Trimming down list for CS major

<p>I have a pretty large list right now, and I really need help determining what to eliminate and if I need to add a few more matches/safeties.</p>

<p>Just to sum up my stats again, 4.0 UW (~4.4 W), rank 1/530, SAT in the 2300s, perfect subject tests and AP scores. Leadership in my extracurrics. </p>

<p>My criteria is very good need-based and/or merit aid and a strong CS program.</p>

<p>Reaches:
MIT
Stanford
CMU
Caltech
Brown University
Cornell
Columbia
Princeton
Harvard
UPenn
Harvey Mudd</p>

<p>Matches:
UC Berkeley
Rice University</p>

<p>Safeties:
USC
SJSU
UCLA
Santa Clara</p>

<p>Well, I <em>love</em> your brevity in your stats!!! :) I don't know why you'd need to add more matches and safeties; as long as you have a couple different-flavored ones that are both financial and academic, that should be enough.</p>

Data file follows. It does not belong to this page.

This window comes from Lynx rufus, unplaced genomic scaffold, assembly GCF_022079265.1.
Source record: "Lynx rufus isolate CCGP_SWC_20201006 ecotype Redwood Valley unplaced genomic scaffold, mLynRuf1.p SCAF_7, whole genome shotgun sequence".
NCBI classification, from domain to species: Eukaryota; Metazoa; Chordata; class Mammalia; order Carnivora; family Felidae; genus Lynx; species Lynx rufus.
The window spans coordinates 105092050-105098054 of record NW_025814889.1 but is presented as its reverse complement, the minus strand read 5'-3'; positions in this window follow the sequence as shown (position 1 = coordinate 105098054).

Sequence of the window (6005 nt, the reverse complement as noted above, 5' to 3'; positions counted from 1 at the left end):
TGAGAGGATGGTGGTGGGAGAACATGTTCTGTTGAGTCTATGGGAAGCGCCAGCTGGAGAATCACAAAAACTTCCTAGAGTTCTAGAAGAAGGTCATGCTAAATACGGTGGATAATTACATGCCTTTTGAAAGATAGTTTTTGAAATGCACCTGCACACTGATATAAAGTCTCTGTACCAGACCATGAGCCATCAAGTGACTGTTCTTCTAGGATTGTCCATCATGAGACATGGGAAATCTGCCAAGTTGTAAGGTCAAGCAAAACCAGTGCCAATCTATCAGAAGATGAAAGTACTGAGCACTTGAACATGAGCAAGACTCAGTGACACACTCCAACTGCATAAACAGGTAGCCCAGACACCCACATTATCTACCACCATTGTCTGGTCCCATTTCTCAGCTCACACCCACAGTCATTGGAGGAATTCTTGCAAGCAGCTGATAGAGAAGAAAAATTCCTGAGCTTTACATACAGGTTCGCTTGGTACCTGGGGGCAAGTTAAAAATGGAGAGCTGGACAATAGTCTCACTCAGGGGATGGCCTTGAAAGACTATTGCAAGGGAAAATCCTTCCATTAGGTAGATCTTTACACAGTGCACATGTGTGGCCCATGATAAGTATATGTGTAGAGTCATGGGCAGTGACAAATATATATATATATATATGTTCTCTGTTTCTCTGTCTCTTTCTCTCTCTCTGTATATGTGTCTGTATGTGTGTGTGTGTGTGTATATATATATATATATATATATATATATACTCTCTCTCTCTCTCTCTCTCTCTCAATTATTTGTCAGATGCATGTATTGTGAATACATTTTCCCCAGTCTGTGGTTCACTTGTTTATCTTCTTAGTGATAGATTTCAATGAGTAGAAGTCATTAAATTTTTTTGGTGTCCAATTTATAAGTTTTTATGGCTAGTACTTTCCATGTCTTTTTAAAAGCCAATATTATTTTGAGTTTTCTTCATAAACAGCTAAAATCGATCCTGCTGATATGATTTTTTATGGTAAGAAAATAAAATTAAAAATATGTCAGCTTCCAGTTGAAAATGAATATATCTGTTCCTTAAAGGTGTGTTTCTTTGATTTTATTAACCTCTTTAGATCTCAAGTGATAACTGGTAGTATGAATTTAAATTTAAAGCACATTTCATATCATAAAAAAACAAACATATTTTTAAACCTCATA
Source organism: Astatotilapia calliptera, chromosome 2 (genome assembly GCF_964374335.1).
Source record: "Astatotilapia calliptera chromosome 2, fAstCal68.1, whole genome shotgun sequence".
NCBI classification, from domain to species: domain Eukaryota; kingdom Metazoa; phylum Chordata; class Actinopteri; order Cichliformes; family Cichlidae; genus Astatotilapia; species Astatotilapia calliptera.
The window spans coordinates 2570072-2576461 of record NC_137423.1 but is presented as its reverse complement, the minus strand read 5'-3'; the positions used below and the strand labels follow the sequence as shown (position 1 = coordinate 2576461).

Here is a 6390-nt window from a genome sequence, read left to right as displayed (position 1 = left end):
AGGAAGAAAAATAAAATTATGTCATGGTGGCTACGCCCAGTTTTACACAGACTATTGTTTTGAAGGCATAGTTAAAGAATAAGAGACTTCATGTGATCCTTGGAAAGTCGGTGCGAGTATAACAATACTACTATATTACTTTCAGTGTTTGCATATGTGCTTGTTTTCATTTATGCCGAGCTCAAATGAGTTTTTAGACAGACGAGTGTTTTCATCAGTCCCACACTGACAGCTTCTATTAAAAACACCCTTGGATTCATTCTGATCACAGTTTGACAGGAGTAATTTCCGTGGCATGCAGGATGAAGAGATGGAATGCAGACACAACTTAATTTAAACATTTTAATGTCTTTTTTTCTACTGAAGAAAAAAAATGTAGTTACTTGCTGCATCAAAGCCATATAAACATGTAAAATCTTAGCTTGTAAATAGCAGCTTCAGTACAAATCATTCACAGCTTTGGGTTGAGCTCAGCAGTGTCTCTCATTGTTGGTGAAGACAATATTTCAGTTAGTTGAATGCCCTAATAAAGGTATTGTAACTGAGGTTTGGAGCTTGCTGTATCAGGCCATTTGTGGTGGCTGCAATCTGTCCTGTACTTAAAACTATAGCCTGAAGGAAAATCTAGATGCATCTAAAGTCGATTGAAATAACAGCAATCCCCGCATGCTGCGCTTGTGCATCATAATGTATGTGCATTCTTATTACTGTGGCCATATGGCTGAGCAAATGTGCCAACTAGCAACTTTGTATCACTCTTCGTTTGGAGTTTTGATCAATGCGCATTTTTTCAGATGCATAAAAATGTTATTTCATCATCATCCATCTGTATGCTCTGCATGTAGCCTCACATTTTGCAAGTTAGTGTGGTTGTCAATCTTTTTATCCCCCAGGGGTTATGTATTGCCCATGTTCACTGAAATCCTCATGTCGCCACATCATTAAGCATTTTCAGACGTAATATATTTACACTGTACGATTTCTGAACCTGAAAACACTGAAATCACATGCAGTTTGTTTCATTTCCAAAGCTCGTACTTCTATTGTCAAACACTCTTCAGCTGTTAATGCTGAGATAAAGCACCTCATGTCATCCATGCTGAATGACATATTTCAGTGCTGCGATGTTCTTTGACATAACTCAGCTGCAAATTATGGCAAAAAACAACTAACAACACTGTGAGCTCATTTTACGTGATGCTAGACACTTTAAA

<p>You have some pretty different types of schools; do you really not care at all about size, climate, etc., as long as you have good CS and good aid?</p>

<p>I'd recommend doing as many EA and Rolling as possible - you might not have to bother applying to more in December that way. Both MIT and Caltech are EA; if you get accepted to one of those in mid-December, you may not have to apply to the others in late December. My son cut out 1/3 of his list that way!</p>

<p>@GeekMom63
Thanks, I didn't want to give a ginormous list again like before. Just another applicant competing for a spot at a top school :) Unfortunately, my financial/academic safeties aren't as strong in CS as I'd like them to be, but then again, they wouldn't be safeties otherwise so I guess I can't change that.</p>

<p>Well, after living in California for all these years, I'm used to hot weather, but I love the cold climate (snow!) as well. As for size, both large and small schools suit me fine and it's not a giant preference. I guess my next two biggest factors after financial aid and CS strength is safety and housing for a pet dog after the first year (off-campus).</p>